Novice king of Queens: Allan Johnston on Queen of the South’s future
ROOKIE manager Allan Johnston predicts big things for his squad, writes Andrew Smith.
QUEEN of the South have taken the Challenge Cup to places it has never been in 21 previous editions of the tournament. Sponsors Ramsdens may not entirely delight in that fact. But the club’s penalty shoot-out defeat of Rangers at Ibrox in the quarter-finals could be potentially life-changing, never mind season-changing, for the players at his disposal, ventures Queens manager Allan Johnston. He accepts that his team, with home advantage for today’s last-four meeting with Arbroath, have a “massive chance” of reaching the final. That would appear obvious after they tanked Paul Sheerin’s side 6-0 in the Second Division only last month. Johnston, though, has concerns that the thumping will actually provide the Gayfield club with impetus. “They will be out to prove a point,” he says.
Yet the fact is the victory is one of 12 that Queens have racked up in 14 outings this season, their solitary defeat coming in the League Cup against Dundee United. And while that form has earned Johnston a second consecutive Irn-Bru Second Division manager of the month award he modestly suggests it should intensify interest in his squad.
“I think people will be looking at a lot of our young players when they can put in a performance like they did at Ibrox,” says the novice player-manager, who stepped up when Gus MacPherson was relieved of his duties as Queens were relegated from the First Division last season. “I think they will sit up and take notice of them through the rest of the season. It is good for the club too getting all the publicity.”
Johnston takes heart from the fact that the rave reviews have not turned the heads of his team. A superb start to his management career certainly won’t change the unassuming former Hearts, Rennes, Sunderland, Rangers, Middlesbrough, Kilmarnock and Scotland attacker. He doesn’t feel the need to be more outgoing. And if he can’t get his message across in the quiet, calm fashion dictated by his personality, then he can always look to assistant Sandy Clark to provide the rollickings and water-bottle kicking.
“He was my first thought [for the No.2 role] when I got the job,” Johnston says. “I worked with him before, he gave me my debut at Hearts, so I knew how good he was. Sandy’s brilliant because he doesn’t agree with everything you say. That is the last thing you want. I wouldn’t say we were pals, we wouldn’t phone each other up or anything, but we would obviously chat if we ever bumped into each other. I have picked up this award because the team is doing so well and everyone is working as a unit, from staff to players. Everyone is pulling in the same direction.”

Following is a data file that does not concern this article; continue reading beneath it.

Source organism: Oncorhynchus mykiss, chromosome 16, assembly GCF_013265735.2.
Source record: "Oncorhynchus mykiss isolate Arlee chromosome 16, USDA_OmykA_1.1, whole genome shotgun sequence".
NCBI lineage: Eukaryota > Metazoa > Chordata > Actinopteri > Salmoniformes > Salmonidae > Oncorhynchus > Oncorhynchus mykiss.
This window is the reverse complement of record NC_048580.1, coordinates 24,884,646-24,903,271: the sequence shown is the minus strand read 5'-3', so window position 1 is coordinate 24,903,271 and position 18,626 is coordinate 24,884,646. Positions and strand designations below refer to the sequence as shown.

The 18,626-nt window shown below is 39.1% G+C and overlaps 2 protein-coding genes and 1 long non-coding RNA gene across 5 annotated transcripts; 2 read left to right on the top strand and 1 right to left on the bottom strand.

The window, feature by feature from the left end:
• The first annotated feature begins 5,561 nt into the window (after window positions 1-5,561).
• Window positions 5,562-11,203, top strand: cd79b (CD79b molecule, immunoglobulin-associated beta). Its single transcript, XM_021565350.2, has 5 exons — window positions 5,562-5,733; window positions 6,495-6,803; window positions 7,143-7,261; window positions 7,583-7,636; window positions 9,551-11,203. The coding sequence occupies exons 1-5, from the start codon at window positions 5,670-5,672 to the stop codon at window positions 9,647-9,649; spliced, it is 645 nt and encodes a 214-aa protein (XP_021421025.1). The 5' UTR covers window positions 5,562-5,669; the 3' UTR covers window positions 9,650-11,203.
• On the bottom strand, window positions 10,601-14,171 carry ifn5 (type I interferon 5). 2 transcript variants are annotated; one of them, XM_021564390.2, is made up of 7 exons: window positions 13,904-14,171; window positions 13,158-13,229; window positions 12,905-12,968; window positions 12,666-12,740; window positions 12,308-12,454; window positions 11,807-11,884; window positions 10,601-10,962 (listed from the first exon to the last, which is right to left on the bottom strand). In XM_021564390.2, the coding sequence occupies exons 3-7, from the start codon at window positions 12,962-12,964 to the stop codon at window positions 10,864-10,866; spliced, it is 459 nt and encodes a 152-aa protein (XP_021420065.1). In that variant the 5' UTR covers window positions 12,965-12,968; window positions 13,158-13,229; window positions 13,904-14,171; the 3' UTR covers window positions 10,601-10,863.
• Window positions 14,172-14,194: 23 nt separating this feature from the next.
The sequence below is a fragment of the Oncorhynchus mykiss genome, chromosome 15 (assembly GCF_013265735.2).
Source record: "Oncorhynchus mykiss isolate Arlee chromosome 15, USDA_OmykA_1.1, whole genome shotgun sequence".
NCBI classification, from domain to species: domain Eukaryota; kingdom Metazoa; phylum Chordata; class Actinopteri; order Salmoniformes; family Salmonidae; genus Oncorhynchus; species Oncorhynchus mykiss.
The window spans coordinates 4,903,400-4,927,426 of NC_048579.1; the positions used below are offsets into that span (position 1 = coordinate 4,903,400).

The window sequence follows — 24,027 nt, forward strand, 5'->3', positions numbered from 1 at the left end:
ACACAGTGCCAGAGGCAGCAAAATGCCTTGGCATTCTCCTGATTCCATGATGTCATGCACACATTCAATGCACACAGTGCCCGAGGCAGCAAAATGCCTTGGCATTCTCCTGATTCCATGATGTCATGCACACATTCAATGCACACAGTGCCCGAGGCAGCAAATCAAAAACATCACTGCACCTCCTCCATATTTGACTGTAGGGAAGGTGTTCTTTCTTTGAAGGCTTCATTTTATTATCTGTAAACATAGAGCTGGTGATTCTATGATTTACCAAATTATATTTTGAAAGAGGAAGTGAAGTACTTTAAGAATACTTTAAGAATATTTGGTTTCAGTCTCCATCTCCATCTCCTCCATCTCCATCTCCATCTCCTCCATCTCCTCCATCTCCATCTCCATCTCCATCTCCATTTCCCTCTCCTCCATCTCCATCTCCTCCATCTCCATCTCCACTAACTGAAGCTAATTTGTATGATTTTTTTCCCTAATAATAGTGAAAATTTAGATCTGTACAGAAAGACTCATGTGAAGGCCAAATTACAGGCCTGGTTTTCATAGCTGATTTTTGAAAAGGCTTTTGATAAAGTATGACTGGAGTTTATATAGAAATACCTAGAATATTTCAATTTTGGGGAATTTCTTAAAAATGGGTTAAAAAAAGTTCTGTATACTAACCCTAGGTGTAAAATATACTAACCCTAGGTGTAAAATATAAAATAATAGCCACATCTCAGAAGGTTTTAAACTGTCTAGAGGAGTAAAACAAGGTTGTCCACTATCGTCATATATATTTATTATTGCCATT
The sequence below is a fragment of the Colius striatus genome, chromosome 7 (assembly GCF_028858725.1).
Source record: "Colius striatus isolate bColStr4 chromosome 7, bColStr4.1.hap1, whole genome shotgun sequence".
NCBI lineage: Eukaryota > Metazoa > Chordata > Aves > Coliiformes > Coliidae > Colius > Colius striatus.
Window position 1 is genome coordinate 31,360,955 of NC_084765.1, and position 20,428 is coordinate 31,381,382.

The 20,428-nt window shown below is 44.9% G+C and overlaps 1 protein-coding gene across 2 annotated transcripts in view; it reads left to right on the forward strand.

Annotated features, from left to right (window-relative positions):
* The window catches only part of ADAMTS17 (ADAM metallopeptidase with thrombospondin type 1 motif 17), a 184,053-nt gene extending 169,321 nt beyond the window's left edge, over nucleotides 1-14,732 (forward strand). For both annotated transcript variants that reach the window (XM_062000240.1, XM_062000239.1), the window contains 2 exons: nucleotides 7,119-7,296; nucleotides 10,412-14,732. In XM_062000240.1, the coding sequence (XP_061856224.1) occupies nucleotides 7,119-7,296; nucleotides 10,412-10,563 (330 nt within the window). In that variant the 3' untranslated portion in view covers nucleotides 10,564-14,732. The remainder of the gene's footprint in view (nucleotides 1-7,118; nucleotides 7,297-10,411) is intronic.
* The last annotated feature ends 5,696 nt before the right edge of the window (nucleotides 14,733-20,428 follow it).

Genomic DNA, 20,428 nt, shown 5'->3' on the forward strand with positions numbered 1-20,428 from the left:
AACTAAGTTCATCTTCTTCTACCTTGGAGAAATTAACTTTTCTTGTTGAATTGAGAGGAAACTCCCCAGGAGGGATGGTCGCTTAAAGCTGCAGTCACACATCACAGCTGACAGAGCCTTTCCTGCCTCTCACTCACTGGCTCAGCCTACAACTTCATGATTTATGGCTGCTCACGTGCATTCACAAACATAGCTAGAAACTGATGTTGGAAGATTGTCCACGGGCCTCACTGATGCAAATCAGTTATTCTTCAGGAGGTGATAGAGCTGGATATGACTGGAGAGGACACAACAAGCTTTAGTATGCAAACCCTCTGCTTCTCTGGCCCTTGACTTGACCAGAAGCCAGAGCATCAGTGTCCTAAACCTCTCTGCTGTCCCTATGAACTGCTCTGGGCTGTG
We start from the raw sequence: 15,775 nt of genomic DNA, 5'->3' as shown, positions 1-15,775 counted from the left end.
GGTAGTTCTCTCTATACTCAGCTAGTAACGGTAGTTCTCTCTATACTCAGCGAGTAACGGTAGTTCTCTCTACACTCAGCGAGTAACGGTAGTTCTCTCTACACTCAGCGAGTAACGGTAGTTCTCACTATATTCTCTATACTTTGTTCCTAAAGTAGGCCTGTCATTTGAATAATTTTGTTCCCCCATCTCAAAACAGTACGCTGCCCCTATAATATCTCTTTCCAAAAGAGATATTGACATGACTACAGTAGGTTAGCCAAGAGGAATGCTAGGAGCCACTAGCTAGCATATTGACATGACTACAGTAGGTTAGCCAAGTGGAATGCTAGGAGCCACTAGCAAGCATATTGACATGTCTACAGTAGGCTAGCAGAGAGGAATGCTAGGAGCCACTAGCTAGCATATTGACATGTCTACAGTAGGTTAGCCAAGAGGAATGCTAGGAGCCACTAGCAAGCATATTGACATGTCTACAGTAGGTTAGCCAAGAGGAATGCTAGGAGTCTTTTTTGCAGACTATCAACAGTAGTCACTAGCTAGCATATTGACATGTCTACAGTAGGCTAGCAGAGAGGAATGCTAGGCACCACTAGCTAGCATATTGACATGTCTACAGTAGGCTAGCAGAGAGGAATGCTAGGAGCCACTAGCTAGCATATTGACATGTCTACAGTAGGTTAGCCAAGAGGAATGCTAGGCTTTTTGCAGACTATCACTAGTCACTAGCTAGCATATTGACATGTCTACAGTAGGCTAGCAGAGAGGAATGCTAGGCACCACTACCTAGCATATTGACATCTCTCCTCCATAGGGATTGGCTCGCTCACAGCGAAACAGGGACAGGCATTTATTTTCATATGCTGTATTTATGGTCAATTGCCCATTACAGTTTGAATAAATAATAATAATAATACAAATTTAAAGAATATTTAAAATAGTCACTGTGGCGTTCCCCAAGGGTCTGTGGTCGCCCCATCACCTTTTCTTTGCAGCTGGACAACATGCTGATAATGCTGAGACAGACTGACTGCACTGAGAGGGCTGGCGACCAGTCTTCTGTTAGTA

It was the old Hearts connection of Jim Jefferies and Billy Brown who set Johnston on the coaching career path by allowing him to work on the training pitch when they were at Rugby Park together. He is grateful to MacPherson and his assistant for allowing him to continue with his development at Queens, a club he considers is the perfect proving ground, even if he has the invidious task of pulling it together following a painful relegation. “It is invaluable experience learning at a small club,” he said. “Sink or swim, isn’t it? If you start at a larger club you get everything done for you but at a smaller club you start realising how much work there is to be done. It can only improve you as a manager and coach.”
Johnston expects to obtain his pro licence this year, having gone to Middlesbrough to study the club’s training methods and youth set-up. Manager Tony Mowbray was “brilliant” with him, and the club’s academy and standard of young player “something else”. Yet he can draw optimism from the fact that Queens are also progressive in this area. “Our boys reached the Youth Cup final last year and that is important when we want to keep bringing players through,” he said.
Johnston played for Queens when they lost out to Ross County in the Challenge Cup final two years ago. This season, his club are bidding to become only the fourth winners of the trophy from beyond the First Division, a feat the Palmerston club achieved eight years ago. He doesn’t envisage playing in a second final, should Arbroath be overcome. “Ah, I don’t know. The players are playing so well right now I can’t justify a place in the team. We’ve got that level of competition for places and that is what you want.” What any club would want in appointing an untried manager would be for the new pick to appear as immediately comfortable in the role in the manner of Johnston.
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